At NPR, the concern is not whether the Federal Emergency Management Agency is prepared to respond to the next big storm but whether it has the words “climate change” in its strategic planning document.
In “FEMA Drops ‘Climate Change’ From Its Strategic Plan,”  Richard Gonzalez writes that the agency, the nation’s first responder for floods, hurricanes and other national disasters, has eliminated climate change from its strategic planning document for the next four years.
He then quotes the relevant section:
“Disaster costs are expected to continue to increase due to rising natural hazard risk, decaying critical infrastructure, and economic pressures that limit investments in risk resilience. As good stewards of taxpayer dollars, FEMA must ensure that our programs are fiscally sound. Additionally, we will consider new pathways to long-term disaster risk reduction, including increased investments in pre-disaster mitigation.”
“The document does not say what could be contributing to ‘rising natural hazard risk’ or what conditions could require the ‘increased investments in pre-disaster mitigation,’” which insinuates the administration is playing word games just to avoid having to use the phrase “climate change.”
But both terms also are associated with increased costs in terms of disaster response of coastal development.
The section on “emerging threats” mentions cybersecurity and terrorism, Gonzalez writes, but not global warming. In fact, “there are no references to global warming, rising sea levels, extreme weather events or any other term related to the potential impact of rising surface temperatures.”
Perhaps the Trump administration has ceased talking about global warming in connection with FEMA for other reasons. For one, FEMA’s job is to plan and executive emergency response. When it talks about pre-disaster mitigation, it means reservoirs for flood waters, improving transportation out of endangered areas and prepositioning medical and other supplies.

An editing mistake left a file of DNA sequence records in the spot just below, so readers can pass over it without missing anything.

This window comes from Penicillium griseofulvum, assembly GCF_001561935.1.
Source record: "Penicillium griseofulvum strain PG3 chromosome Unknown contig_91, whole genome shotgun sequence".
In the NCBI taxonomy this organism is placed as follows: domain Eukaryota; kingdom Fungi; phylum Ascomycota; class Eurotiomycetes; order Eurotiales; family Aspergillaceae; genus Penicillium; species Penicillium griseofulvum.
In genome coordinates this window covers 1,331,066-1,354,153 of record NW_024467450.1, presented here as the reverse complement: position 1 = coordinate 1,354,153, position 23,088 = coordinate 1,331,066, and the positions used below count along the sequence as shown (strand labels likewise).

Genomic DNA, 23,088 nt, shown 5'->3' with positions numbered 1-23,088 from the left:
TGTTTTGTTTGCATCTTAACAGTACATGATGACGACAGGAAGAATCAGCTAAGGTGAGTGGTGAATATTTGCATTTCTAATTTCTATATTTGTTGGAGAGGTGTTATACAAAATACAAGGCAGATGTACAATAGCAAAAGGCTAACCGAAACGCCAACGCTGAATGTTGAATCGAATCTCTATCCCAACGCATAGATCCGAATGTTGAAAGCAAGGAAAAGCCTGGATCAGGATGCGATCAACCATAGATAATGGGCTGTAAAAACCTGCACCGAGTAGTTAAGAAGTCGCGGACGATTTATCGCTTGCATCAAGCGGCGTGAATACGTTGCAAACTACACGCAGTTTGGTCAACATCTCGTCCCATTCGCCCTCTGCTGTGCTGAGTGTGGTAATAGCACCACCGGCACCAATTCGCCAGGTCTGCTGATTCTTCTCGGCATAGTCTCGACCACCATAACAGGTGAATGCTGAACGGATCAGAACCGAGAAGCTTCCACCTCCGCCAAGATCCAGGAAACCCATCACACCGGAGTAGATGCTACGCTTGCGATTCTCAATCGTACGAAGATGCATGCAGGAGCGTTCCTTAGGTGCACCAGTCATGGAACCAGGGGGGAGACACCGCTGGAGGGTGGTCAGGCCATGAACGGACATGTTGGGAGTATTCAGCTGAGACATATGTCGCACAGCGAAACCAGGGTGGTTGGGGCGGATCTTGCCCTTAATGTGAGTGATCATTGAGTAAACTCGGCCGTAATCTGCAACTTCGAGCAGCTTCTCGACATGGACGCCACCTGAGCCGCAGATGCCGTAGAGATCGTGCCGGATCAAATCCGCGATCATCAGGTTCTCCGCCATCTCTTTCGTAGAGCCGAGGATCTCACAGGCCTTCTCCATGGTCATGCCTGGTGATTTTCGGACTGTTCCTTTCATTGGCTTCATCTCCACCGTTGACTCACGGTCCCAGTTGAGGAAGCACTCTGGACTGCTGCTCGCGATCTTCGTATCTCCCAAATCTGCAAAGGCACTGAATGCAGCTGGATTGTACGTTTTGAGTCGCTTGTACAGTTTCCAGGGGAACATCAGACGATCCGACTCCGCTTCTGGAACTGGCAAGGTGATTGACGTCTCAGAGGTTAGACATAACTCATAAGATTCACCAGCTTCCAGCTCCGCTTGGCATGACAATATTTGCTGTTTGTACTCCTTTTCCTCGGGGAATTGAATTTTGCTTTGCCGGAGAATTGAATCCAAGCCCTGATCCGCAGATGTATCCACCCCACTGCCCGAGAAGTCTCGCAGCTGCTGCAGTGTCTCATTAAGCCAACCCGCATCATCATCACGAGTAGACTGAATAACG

This is a blow to mainstream media because the case for changing laws and enacting taxes and other laws to curb global warming turns on the theory it is driven or accelerated by CO2 concentration.
Former NASA scientist Dr. Roy Spencer, now at the University of Alabama at Huntsville, analyzed  90 of those climate models against surface and satellite temperature data and found almost all of them had “over-forecast the warming trend since 1979”
If more CO2 doesn’t equal more warming – and it now seems empirically true that is the case – then the “consensus” that this results from man’s activities is wrong and should not form the basis for legislation. And FEMA should not be weighing it into its strategic plans.
Since 2012, ice cover has increased at both poles – by 50 percent at the North Pole –  and sea level rise has been limited to historical trends, augmented none by alleged global warming.
As for hurricanes, scientists say we may be doing things to the atmosphere we can’t yet measure that will increase frequency and/or severity of big storms, but “In short, the historical Atlantic hurricane record does not provide compelling evidence for a substantial greenhouse warming-induced long-term increase.” 
But according to NPR, it’s not the evidence temperatures are not rising, sea levels are rising only as much as they have historically and the poles are not melting away that caused FEMA to rethink the role of global warming in its plan — it’s the guy President Trump put in charge.